“If we hadn’t gotten the forgivable and low-interest loans [from Invest DSM], we wouldn’t have been able to do the project,” developer Joe Cordaro said. “The cost to renovate a historic building in Highland Park is no different than if it was located 2 miles south in downtown or in the East Village. But in the East Village, retail property is leasing for $28 to $32 a square foot. I can’t ask for that in Highland Park. …
“But, because of the loans, we can provide a finished product at a very high standard of fitness and still bring tenants into a transitioning neighborhood.”
The ripple effect of improvements
When upgrades are made on a property in a commercial district, other improvements tend to occur on nearby parcels, said Connie Boesen, a Des Moines councilwoman.
Examples can be found in commercial districts in both Highland Park and Drake neighborhoods, she said. Storefronts have been refreshed in an area along the east side of Sixth Avenue north of Euclid Avenue. Across the street, the building in which Chuck’s is located received about $1.4 million in improvements including the replacement of an aged roof, upgraded plumbing and the installation of new ceilings and floors. A one-story structure at 3720 Sixth Ave. was refurbished and the building at 413 Euclid Ave. that once was home to French Way Cleaners is being renovated.
“When residential areas start being upgraded, then businesses want to be near them so then you start to see commercial buildings get improved,” Boesen said. “There’s a ripple effect that occurs. … We’re starting to see private investors come in and ask, ‘How can we be a part of this?’”
In the Drake neighborhood, investments are being made in structures along University Avenue and 24th Street. Among them are the $5 million rehabilitation of the Varsity Cinema, which received a grant from Invest DSM. In addition, cosmetic upgrades are occurring on the mixed-used property at 2300 University Ave. Around the corner, upgrades are being made to the mechanical system at the fire station-turned-office building at 1163 24th St. To the south at 1159 24th St., where the entertainment venue xBk is located, a door is being installed in the building that will open to a patio area.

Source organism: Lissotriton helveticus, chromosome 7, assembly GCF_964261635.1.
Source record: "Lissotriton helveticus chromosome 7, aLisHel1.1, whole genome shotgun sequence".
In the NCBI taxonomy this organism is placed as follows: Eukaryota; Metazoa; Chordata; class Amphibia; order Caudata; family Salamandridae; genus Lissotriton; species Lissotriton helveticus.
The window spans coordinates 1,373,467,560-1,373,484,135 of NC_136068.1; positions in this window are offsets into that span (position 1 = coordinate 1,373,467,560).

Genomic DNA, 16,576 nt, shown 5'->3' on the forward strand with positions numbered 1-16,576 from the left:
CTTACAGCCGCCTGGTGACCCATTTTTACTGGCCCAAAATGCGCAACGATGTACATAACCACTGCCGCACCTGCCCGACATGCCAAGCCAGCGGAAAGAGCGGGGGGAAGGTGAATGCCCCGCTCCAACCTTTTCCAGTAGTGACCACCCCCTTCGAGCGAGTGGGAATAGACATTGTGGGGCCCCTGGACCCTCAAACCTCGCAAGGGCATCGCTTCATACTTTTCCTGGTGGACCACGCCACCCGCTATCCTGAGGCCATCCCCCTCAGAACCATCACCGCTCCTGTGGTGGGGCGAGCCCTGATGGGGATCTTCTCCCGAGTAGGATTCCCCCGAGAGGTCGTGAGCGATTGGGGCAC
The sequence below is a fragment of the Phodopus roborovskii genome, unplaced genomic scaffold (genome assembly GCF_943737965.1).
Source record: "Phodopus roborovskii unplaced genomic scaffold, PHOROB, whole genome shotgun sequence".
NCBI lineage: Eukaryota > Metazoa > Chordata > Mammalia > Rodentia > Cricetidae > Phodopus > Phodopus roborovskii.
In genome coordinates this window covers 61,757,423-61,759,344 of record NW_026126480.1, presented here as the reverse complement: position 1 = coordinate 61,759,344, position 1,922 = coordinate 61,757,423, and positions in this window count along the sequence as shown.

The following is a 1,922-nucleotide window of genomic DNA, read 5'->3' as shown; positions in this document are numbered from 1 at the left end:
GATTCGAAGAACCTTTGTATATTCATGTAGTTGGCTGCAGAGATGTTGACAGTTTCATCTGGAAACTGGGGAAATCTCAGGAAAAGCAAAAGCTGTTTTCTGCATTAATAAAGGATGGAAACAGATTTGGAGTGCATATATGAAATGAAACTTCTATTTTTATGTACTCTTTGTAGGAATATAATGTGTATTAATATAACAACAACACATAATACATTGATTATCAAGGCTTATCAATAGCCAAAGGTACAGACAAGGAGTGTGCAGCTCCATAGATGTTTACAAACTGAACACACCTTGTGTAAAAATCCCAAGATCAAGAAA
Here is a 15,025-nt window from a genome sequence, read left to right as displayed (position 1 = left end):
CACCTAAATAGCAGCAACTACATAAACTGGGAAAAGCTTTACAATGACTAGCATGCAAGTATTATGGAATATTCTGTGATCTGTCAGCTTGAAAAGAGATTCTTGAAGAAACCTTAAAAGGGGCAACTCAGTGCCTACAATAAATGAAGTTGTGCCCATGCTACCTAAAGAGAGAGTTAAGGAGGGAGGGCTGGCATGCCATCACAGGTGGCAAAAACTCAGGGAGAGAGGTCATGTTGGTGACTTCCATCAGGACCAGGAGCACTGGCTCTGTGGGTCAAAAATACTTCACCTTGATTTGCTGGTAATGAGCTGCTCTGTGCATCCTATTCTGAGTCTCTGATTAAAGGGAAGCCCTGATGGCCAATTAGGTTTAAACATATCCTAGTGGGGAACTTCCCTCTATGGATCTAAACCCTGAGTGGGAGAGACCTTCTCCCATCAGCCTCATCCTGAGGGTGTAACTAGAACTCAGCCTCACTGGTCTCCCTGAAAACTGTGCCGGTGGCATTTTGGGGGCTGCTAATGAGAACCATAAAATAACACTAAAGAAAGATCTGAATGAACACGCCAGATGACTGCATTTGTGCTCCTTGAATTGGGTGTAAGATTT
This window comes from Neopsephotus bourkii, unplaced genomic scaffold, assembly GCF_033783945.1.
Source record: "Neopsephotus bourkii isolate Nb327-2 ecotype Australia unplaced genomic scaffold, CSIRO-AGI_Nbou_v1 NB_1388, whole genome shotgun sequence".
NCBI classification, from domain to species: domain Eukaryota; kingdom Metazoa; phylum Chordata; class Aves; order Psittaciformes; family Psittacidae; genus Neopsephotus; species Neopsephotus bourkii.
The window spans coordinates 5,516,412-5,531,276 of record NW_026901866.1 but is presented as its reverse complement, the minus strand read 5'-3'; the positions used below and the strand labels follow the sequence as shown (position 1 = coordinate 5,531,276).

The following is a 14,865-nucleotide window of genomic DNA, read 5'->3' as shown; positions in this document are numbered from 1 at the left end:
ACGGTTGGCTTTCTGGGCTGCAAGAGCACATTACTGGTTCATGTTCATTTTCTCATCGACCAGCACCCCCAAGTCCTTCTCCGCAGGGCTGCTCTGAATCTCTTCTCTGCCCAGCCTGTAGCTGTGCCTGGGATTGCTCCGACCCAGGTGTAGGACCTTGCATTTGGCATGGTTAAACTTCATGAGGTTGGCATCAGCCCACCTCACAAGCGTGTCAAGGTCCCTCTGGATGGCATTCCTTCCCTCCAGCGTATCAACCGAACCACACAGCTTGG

“We’re making headway in a lot of these neighborhoods,” Lynch said.
What’s next for Invest DSM
Invest DSM was created after a survey of Des Moines’ housing stock showed that a growing number of residences were slipping into disrepair. Another survey will be conducted this summer, Lynch said.
Property conditions played a large role in determining what neighborhoods to launch the first round of revitalization programs and will likely be a determining factor again, Lynch said. “Where do we see that deferred maintenance creeping in but hasn’t gotten out of hand yet and isn’t outpacing the properties that are still in either average or good condition? … We’ll also be looking for where we have assets in the community. … When we selected Oak Park/Highland Park, investment was happening in the Riverview Amphitheater.”
A decision on what neighborhoods to expand Invest DSM’s programs into will likely occur by the end of the year, Lynch said.
Property owners who live in a neighborhood selected to take part in Invest DSM’s programs should take advantage of them, said homeowners Jarad and Lilianna Bernstein, who live along Rutland Avenue near Drake University, where they both are employed. Invest DSM’s Block Grant program has likely had the biggest impact on the neighborhood, they said.
When the couple moved into their century-old house about eight years ago, they noticed neighboring houses were showing signs of their age. “There were some [houses] that were starting to get improvements made to them, but the pace was slow,” Jarad Bernstein said. “The money Invest DSM has poured into our neighborhood has really put that on steroids.”
The Bernsteins have participated in two Block Challenge Grants and the Homeownership Renovation Program. The programs helped pay for repainting the exterior of their house, replacing front steps to their porch and converting a room in the house into a nursery.